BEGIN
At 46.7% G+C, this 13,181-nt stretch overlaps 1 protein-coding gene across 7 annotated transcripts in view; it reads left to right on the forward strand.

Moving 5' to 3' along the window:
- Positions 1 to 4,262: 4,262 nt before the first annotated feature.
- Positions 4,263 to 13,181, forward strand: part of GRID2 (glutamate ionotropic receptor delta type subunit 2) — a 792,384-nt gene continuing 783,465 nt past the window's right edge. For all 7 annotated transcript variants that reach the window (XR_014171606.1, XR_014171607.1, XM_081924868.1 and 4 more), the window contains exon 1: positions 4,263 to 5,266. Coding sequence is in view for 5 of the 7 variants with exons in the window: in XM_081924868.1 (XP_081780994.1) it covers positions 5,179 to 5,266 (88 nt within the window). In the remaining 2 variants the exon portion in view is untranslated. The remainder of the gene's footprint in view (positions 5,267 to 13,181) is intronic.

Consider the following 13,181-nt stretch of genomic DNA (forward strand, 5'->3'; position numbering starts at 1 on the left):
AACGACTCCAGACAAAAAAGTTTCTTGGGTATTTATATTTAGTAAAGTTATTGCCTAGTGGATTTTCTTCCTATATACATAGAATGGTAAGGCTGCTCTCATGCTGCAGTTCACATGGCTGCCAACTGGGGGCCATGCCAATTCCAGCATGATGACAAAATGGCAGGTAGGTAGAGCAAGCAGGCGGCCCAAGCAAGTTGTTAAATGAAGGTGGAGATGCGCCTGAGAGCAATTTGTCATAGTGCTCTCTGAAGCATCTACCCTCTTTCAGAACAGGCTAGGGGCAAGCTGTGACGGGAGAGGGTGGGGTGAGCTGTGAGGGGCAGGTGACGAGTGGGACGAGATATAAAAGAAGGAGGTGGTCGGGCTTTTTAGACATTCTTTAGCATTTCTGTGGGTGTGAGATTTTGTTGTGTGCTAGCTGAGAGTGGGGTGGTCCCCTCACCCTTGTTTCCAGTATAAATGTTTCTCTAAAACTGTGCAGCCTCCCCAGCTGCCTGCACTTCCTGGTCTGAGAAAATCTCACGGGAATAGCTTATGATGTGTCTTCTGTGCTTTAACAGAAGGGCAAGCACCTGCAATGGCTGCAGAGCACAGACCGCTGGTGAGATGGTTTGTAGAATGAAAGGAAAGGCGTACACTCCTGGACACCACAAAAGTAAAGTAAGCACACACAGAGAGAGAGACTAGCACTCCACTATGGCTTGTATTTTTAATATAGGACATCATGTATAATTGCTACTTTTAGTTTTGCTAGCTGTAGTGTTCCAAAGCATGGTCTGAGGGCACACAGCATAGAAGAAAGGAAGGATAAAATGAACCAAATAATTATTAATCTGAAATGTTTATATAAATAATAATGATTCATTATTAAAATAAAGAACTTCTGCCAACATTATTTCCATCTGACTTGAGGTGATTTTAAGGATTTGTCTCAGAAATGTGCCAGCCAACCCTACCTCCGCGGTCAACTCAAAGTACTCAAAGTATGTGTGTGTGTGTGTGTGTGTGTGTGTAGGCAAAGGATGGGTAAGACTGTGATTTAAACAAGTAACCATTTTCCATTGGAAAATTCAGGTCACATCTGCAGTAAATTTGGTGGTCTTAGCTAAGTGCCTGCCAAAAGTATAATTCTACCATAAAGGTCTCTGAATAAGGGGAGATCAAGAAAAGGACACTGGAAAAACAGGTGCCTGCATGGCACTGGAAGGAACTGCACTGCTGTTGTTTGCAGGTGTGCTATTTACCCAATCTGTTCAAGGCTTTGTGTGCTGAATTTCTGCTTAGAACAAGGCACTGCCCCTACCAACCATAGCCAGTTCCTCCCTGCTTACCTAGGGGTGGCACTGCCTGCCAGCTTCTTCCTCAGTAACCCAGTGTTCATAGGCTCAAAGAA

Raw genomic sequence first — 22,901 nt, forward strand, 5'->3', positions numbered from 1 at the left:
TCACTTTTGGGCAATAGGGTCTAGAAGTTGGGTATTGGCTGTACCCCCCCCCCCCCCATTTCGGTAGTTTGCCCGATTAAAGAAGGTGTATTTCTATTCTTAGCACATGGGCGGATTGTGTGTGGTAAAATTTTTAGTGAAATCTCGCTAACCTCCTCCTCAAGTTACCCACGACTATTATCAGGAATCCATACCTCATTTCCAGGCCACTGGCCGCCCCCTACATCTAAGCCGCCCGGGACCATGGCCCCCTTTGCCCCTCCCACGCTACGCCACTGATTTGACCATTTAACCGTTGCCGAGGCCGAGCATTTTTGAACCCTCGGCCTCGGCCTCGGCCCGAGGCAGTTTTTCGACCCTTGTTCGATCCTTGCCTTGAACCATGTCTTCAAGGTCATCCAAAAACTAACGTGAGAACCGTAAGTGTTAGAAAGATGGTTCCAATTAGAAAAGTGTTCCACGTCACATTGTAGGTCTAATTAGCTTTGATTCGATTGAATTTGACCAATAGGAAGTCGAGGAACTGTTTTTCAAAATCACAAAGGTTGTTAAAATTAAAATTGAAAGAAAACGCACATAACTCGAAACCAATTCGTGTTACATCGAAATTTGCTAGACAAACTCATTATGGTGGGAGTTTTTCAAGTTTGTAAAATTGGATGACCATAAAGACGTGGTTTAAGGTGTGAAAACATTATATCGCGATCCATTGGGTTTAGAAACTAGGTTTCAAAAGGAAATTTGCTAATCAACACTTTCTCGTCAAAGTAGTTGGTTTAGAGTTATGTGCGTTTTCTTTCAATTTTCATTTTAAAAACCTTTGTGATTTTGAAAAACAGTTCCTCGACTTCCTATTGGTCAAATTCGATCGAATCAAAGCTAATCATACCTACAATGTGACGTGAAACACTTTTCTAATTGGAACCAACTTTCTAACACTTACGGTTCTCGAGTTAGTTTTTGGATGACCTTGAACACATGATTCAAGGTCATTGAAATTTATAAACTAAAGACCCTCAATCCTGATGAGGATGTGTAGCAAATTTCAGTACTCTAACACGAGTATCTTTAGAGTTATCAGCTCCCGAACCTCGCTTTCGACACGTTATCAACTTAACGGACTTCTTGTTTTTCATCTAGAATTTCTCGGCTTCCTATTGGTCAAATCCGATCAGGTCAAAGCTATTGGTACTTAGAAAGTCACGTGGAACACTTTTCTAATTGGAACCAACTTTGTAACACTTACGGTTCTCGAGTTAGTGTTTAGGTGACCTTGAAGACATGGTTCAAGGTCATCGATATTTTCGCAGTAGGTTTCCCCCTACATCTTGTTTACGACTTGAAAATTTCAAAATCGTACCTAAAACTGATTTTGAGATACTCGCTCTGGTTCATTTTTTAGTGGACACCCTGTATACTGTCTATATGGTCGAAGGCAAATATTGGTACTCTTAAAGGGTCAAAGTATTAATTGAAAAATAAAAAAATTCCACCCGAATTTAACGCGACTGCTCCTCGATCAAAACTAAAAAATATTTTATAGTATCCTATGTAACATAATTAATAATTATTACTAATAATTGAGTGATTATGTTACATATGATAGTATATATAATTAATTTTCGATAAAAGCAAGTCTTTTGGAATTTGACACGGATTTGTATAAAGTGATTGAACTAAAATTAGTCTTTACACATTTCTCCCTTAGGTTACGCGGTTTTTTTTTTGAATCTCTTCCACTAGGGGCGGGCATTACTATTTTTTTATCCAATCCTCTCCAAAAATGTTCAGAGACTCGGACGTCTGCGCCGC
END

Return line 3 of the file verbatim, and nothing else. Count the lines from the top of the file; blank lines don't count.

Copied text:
- Positions 1 to 4,262: 4,262 nt before the first annotated feature.